University President Defends Catholic Identity

News: Education
by Church Militant  •  •  July 14, 2016   

Head of CUA says academic freedom is not hindered by observance of orthodoxy

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NAPA, Calif. ( - The president of a Catholic university is defending its Catholic identity.

In a speech last week in California, John Garvey, president of the Catholic University of America in Washington, D.C., declared that the majority of a college's faculty "must be Catholic" in order for the university to call itself Catholic.

Garvey, who assumed the role of president in 2011, stressed the simplicity of demonstrating a Catholic identity. "I want to make one point. Building a Catholic university is not a complicated thing," he stated July 7 at the Napa Institute.

"The plan was laid out in 1990 by St. John Paul in the apostolic constitution 'Ex Corde Ecclesiae,' a document that runs about 50 pages," he continued. "But the kernel of the argument is in four short lines near the end. Saint John Paul says for a university to be Catholic a majority of its faculty must be Catholic."

The apostolic constitution in question is often seen as a rebuttal of 1967's Land O'Lakes Statement, a document spearheaded by Notre Dame president Fr. Theodore Hesburgh, which justified dissent based on so-called academic freedom. "[T]he Catholic university must have a true autonomy and academic freedom in the face of authority of whatever kind, lay or clerical," the statement read.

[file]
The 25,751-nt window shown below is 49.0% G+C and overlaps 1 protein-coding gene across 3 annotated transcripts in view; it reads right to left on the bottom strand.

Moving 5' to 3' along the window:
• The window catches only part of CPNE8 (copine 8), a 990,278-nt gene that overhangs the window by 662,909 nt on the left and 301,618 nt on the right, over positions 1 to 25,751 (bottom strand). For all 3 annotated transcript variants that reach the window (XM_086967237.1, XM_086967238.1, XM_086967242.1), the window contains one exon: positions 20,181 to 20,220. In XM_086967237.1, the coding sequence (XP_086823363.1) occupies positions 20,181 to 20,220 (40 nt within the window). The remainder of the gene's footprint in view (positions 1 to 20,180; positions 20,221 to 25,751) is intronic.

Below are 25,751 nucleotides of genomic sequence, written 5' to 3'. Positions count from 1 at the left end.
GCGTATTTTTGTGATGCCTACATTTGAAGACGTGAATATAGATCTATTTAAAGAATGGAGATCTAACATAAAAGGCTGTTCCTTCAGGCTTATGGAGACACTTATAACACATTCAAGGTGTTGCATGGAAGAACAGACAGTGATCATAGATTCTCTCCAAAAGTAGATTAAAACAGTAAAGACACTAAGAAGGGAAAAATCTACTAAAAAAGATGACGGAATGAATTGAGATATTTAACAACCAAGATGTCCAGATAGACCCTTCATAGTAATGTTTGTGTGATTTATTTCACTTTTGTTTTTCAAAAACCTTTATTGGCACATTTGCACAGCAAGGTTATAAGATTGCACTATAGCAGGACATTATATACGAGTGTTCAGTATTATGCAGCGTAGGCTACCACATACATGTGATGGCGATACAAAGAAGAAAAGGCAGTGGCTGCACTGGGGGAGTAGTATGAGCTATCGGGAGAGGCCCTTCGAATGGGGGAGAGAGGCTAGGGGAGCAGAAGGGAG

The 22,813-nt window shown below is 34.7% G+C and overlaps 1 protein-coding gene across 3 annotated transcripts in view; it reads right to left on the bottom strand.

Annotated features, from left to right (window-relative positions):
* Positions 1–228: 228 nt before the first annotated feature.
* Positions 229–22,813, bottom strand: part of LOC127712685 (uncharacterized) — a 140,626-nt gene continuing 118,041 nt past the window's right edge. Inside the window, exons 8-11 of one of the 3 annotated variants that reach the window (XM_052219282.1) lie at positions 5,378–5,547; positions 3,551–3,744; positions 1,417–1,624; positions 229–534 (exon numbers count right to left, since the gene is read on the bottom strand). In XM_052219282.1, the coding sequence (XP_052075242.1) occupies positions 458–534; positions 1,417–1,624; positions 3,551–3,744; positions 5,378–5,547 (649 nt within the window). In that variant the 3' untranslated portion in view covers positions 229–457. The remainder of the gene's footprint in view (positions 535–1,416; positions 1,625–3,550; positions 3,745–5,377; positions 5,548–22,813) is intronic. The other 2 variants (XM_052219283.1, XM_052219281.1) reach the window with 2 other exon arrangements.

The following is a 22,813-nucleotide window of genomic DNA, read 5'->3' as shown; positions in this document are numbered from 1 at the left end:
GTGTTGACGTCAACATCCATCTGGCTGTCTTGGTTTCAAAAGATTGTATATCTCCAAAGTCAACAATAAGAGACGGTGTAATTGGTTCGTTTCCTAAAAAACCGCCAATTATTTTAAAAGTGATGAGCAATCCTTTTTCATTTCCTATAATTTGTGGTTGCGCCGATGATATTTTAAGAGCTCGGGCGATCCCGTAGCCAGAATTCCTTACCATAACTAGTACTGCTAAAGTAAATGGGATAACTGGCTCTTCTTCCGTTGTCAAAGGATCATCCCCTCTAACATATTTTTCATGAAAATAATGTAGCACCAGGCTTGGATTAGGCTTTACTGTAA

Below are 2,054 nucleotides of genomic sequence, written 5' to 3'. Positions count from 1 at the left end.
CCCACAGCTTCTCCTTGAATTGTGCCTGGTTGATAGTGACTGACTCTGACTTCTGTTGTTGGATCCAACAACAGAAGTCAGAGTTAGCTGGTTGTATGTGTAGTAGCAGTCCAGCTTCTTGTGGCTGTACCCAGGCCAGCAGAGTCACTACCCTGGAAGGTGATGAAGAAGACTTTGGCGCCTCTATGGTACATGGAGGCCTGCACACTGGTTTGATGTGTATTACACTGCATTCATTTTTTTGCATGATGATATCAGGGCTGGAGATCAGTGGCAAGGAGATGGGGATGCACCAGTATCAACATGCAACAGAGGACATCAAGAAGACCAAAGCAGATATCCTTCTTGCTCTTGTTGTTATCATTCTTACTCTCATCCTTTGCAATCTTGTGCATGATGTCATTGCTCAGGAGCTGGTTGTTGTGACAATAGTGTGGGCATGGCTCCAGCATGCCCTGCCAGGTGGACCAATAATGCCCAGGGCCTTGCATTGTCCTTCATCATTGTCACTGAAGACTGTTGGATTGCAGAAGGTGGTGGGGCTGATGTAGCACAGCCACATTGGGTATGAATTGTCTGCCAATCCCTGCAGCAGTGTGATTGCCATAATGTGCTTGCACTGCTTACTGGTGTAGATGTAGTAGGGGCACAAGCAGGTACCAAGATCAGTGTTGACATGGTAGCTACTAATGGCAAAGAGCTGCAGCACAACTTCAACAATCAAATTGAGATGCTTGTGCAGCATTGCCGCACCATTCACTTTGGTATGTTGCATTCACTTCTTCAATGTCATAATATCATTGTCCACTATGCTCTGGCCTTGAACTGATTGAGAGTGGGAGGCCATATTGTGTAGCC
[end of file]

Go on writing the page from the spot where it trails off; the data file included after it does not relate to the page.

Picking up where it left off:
It additionally pushed for theological investigation within Catholic colleges to "serve the ecumenical goals of collaboration and unity."

In Article 4 of "Ex Corde Ecclesiae," Pope St. John Paul II stresses that the "responsibility for maintaining and strengthening the Catholic identity of the University rests primarily with the University itself" and therefore "calls for the recruitment of adequate university personnel, especially teachers and administrators, who are both willing and able to promote that identity."

Continuing, Pres. Garvey emphasized that demanding dedication to traditional Catholic thought is in no way opposed to academic freedom. "The defense of originality does not demand the rejection of orthodoxy," he declared, noting that there are factions within academia that offer "resistance" to that point.

"Building a Catholic university, building a Catholic faculty is not tribalism," Garvey added. He continued,

It is a recognition that in order to create a distinctive Catholic intellectual culture we need to build an intellectual community that is committed to our Catholic worldview. A shared commitment to Catholic ideas about creation, and providence of human beings, and human beings made in the image of God will spur creativity and the development of a culture that expresses those ideas.

"We can't predict exactly what sort of culture such a community would produce," Garvey concluded. "History suggests it will be something distinctive and wonderful."

Additional speakers at the Napa Institute's conference included Cdl. Timothy Dolan, former Republican presidential hopeful Carly Fiorina, Abp. Bernardito Auza, who is permanent observer of the Holy See to the United Nations, and Princeton University scholar Robert George.


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